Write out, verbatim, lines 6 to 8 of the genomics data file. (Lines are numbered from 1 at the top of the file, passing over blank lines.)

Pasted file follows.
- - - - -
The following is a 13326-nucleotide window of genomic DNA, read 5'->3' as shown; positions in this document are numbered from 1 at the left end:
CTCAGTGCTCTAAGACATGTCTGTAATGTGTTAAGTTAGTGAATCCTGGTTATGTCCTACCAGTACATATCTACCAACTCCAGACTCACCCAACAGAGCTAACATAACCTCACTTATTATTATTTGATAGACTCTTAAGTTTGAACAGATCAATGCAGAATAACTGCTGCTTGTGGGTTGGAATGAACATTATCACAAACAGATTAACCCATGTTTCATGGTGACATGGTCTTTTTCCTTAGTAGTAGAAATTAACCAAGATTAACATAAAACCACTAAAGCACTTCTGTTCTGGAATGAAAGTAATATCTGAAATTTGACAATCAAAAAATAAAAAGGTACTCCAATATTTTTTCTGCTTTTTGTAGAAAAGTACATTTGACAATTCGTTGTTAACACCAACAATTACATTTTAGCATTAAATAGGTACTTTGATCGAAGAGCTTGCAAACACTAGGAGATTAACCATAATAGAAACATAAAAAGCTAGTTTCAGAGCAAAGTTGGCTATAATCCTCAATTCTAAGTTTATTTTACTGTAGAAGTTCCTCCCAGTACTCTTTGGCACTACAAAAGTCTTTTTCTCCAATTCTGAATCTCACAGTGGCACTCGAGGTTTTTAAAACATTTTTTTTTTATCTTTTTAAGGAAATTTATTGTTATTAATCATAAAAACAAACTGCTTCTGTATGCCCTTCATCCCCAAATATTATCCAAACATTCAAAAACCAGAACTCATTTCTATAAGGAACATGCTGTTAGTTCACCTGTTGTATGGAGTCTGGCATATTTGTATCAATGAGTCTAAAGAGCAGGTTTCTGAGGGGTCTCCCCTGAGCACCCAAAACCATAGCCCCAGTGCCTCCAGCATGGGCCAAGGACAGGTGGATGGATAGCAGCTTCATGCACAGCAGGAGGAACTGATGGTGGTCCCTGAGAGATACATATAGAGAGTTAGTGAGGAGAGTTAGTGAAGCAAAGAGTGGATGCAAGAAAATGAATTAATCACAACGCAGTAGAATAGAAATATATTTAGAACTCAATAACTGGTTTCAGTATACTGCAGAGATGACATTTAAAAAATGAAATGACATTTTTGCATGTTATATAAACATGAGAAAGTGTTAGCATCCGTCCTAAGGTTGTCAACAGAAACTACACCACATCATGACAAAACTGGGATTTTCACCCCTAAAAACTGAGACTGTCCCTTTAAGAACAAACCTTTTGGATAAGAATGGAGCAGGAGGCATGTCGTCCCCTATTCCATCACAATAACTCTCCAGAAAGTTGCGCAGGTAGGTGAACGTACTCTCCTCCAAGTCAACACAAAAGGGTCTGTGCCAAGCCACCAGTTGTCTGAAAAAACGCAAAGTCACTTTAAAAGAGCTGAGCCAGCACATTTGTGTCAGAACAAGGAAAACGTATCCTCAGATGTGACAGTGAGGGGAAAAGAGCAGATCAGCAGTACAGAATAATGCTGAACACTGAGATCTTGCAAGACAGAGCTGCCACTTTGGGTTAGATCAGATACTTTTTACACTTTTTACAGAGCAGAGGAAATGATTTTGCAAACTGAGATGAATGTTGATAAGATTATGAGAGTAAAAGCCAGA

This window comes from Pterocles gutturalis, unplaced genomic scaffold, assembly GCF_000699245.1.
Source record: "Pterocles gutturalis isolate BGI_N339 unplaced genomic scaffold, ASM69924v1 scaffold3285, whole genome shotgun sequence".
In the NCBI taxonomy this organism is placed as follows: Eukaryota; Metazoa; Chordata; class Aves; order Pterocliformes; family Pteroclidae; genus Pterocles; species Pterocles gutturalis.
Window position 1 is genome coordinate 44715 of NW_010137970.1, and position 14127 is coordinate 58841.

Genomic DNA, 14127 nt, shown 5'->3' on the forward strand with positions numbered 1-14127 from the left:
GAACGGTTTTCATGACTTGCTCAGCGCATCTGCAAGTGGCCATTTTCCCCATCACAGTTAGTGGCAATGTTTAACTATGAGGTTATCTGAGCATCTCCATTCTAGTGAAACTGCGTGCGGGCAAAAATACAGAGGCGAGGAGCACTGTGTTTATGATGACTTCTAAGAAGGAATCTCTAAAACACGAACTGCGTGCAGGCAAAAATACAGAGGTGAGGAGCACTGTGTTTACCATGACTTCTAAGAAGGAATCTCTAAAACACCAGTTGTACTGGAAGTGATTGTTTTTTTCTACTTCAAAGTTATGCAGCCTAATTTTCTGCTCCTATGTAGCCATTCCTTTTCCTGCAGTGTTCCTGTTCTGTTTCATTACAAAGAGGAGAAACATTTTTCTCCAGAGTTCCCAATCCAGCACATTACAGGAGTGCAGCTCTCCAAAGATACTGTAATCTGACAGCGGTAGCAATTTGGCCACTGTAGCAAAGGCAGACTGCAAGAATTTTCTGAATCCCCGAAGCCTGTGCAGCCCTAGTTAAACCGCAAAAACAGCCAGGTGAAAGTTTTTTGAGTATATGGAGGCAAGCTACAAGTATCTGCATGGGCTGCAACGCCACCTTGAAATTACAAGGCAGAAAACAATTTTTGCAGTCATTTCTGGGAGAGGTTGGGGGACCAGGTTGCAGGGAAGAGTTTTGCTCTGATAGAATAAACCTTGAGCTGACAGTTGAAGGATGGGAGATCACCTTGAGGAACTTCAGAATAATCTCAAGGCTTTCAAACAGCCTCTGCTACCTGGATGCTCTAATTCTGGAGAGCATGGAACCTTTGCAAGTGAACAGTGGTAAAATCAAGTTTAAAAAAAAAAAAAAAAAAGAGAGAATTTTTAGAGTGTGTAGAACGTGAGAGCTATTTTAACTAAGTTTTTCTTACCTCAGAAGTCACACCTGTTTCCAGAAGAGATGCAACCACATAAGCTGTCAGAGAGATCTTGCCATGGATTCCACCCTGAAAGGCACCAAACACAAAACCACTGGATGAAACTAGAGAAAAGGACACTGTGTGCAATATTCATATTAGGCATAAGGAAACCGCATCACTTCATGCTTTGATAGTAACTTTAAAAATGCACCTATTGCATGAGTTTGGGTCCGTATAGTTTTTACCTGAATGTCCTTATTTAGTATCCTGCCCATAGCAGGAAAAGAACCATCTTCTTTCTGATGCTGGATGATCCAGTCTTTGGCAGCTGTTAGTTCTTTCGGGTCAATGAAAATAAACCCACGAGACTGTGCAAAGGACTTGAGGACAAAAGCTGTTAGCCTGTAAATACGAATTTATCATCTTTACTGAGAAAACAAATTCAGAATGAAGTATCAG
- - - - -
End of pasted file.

Window position 1 is genome coordinate 44715 of NW_010137970.1, and position 14127 is coordinate 58841.

Genomic DNA, 14127 nt, shown 5'->3' on the forward strand with positions numbered 1-14127 from the left:
GAACGGTTTTCATGACTTGCTCAGCGCATCTGCAAGTGGCCATTTTCCCCATCACAGTTAGTGGCAATGTTTAACTATGAGGTTATCTGAGCATCTCCATTCTAGTGAAACTGCGTGCGGGCAAAAATACAGAGGCGAGGAGCACTGTGTTTATGATGACTTCTAAGAAGGAATCTCTAAAACACGAACTGCGTGCAGGCAAAAATACAGAGGTGAGGAGCACTGTGTTTACCATGACTTCTAAGAAGGAATCTCTAAAACACCAGTTGTACTGGAAGTGATTGTTTTTTTCTACTTCAAAGTTATGCAGCCTAATTTTCTGCTCCTATGTAGCCATTCCTTTTCCTGCAGTGTTCCTGTTCTGTTTCATTACAAAGAGGAGAAACATTTTTCTCCAGAGTTCCCAATCCAGCACATTACAGGAGTGCAGCTCTCCAAAGATACTGTAATCTGACAGCGGTAGCAATTTGGCCACTGTAGCAAAGGCAGACTGCAAGAATTTTCTGAATCCCCGAAGCCTGTGCAGCCCTAGTTAAACCGCAAAAACAGCCAGGTGAAAGTTTTTTGAGTATATGGAGGCAAGCTACAAGTATCTGCATGGGCTGCAACGCCACCTTGAAATTACAAGGCAGAAAACAATTTTTGCAGTCATTTCTGGGAGAGGTTGGGGGACCAGGTTGCAGGGAAGAGTTTTGCTCTGATAGAATAAACCTTGAGCTGACAGTTGAAGGATGGGAGATCACCTTGAGGAACTTCAGAATAATCTCAAGGCTTTCAAACAGCCTCTGCTACCTGGATGCTCTAATTCTGGAGAGCATGGAACCTTTGCAAGTGAACAGTGGTAAAATCAAGTTTAAAAAAAAAAAAAAAAAAGAGAGAATTTTTAGAGTGTGTAGAACGTGAGAGCTATTTTAACTAAGTTTTTCTTACCTCAGAAGTCACACCTGTTTCCAGAAGAGATGCAACCACATAAGCTGTCAGAGAGATCTTGCCATGGATTCCACCCTGAAAGGCACCAAACACAAAACCACTGGATGAAACTAGAGAAAAGGACACTGTGTGCAATATTCATATTAGGCATAAGGAAACCGCATCACTTCATGCTTTGATAGTAACTTTAAAAATGCACCTATTGCATGAGTTTGGGTCCGTATAGTTTTTACCTGAATGTCCTTATTTAGTATCCTGCCCATAGCAGGAAAAGAACCATCTTCTTTCTGATGCTGGATGATCCAGTCTTTGGCAGCTGTTAGTTCTTTCGGGTCAATGAAAATAAACCCACGAGACTGTGCAAAGGACTTGAGGACAAAAGCTGTTAGCCTGTAAATACGAATTTATCATCTTTACTGAGAAAACAAATTCAGAATGAAGTATCAG